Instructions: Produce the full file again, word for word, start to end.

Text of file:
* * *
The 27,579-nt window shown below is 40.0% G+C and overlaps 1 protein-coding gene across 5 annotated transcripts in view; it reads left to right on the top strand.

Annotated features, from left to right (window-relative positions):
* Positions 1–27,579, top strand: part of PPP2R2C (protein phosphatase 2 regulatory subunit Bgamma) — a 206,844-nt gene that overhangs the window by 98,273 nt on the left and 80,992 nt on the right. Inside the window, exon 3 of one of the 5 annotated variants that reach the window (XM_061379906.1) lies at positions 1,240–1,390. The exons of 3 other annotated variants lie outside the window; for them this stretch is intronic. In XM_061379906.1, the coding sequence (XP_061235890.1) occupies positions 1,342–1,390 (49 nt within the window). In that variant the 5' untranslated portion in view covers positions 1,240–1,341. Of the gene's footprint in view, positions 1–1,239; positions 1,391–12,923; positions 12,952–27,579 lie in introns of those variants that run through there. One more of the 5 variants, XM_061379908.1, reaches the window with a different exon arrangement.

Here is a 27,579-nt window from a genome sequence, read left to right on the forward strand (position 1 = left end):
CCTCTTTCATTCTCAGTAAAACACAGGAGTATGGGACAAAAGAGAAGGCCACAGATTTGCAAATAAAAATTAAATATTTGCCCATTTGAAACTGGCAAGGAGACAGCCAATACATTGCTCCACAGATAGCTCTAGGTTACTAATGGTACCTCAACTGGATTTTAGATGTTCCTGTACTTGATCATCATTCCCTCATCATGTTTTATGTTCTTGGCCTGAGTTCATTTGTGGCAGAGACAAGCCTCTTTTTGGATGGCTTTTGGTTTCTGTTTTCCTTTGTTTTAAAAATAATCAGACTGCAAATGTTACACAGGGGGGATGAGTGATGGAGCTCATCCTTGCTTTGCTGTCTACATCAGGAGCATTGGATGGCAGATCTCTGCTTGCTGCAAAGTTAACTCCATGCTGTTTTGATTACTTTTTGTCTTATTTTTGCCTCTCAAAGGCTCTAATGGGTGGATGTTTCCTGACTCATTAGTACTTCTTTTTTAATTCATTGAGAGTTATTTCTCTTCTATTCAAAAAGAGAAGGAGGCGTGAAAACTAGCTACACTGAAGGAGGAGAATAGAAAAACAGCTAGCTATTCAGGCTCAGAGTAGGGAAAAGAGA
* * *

The 27,579-nt window shown below is 40.0% G+C and overlaps 1 protein-coding gene across 5 annotated transcripts in view; it reads left to right on the top strand.

Annotated features, from left to right (window-relative positions):
* Positions 1–27,579, top strand: part of PPP2R2C (protein phosphatase 2 regulatory subunit Bgamma) — a 206,844-nt gene that overhangs the window by 98,273 nt on the left and 80,992 nt on the right. Inside the window, exon 3 of one of the 5 annotated variants that reach the window (XM_061379906.1) lies at positions 1,240–1,390. The exons of 3 other annotated variants lie outside the window; for them this stretch is intronic. In XM_061379906.1, the coding sequence (XP_061235890.1) occupies positions 1,342–1,390 (49 nt within the window). In that variant the 5' untranslated portion in view covers positions 1,240–1,341. Of the gene's footprint in view, positions 1–1,239; positions 1,391–12,923; positions 12,952–27,579 lie in introns of those variants that run through there. One more of the 5 variants, XM_061379908.1, reaches the window with a different exon arrangement.

Here is a 27,579-nt window from a genome sequence, read left to right on the forward strand (position 1 = left end):
CCTCTTTCATTCTCAGTAAAACACAGGAGTATGGGACAAAAGAGAAGGCCACAGATTTGCAAATAAAAATTAAATATTTGCCCATTTGAAACTGGCAAGGAGACAGCCAATACATTGCTCCACAGATAGCTCTAGGTTACTAATGGTACCTCAACTGGATTTTAGATGTTCCTGTACTTGATCATCATTCCCTCATCATGTTTTATGTTCTTGGCCTGAGTTCATTTGTGGCAGAGACAAGCCTCTTTTTGGATGGCTTTTGGTTTCTGTTTTCCTTTGTTTTAAAAATAATCAGACTGCAAATGTTACACAGGGGGGATGAGTGATGGAGCTCATCCTTGCTTTGCTGTCTACATCAGGAGCATTGGATGGCAGATCTCTGCTTGCTGCAAAGTTAACTCCATGCTGTTTTGATTACTTTTTGTCTTATTTTTGCCTCTCAAAGGCTCTAATGGGTGGATGTTTCCTGACTCATTAGTACTTCTTTTTTAATTCATTGAGAGTTATTTCTCTTCTATTCAAAAAGAGAAGGAGGCGTGAAAACTAGCTACACTGAAGGAGGAGAATAGAAAAACAGCTAGCTATTCAGGCTCAGAGTAGGGAAAAGAGA